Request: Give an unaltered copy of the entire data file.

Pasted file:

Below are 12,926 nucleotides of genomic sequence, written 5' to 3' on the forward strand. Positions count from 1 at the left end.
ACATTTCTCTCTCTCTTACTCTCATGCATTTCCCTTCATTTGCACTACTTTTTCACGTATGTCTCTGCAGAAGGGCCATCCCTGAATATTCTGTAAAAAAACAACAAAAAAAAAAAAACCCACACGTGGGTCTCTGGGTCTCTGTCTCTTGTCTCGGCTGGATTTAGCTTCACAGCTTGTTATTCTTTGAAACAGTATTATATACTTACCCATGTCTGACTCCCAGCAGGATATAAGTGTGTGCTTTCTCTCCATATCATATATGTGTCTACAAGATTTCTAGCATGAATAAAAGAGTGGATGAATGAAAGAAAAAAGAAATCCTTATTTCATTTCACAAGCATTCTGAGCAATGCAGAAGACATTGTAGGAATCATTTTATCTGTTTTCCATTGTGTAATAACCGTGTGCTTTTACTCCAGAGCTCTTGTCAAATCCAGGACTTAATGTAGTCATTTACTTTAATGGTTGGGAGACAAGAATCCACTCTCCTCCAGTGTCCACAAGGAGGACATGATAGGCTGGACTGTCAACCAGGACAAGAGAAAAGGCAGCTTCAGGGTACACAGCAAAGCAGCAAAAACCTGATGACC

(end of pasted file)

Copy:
Below are 12,926 nucleotides of genomic sequence, written 5' to 3' on the forward strand. Positions count from 1 at the left end.
ACATTTCTCTCTCTCTTACTCTCATGCATTTCCCTTCATTTGCACTACTTTTTCACGTATGTCTCTGCAGAAGGGCCATCCCTGAATATTCTGTAAAAAAACAACAAAAAAAAAAAAACCCACACGTGGGTCTCTGGGTCTCTGTCTCTTGTCTCGGCTGGATTTAGCTTCACAGCTTGTTATTCTTTGAAACAGTATTATATACTTACCCATGTCTGACTCCCAGCAGGATATAAGTGTGTGCTTTCTCTCCATATCATATATGTGTCTACAAGATTTCTAGCATGAATAAAAGAGTGGATGAATGAAAGAAAAAAGAAATCCTTATTTCATTTCACAAGCATTCTGAGCAATGCAGAAGACATTGTAGGAATCATTTTATCTGTTTTCCATTGTGTAATAACCGTGTGCTTTTACTCCAGAGCTCTTGTCAAATCCAGGACTTAATGTAGTCATTTACTTTAATGGTTGGGAGACAAGAATCCACTCTCCTCCAGTGTCCACAAGGAGGACATGATAGGCTGGACTGTCAACCAGGACAAGAGAAAAGGCAGCTTCAGGGTACACAGCAAAGCAGCAAAAACCTGATGACC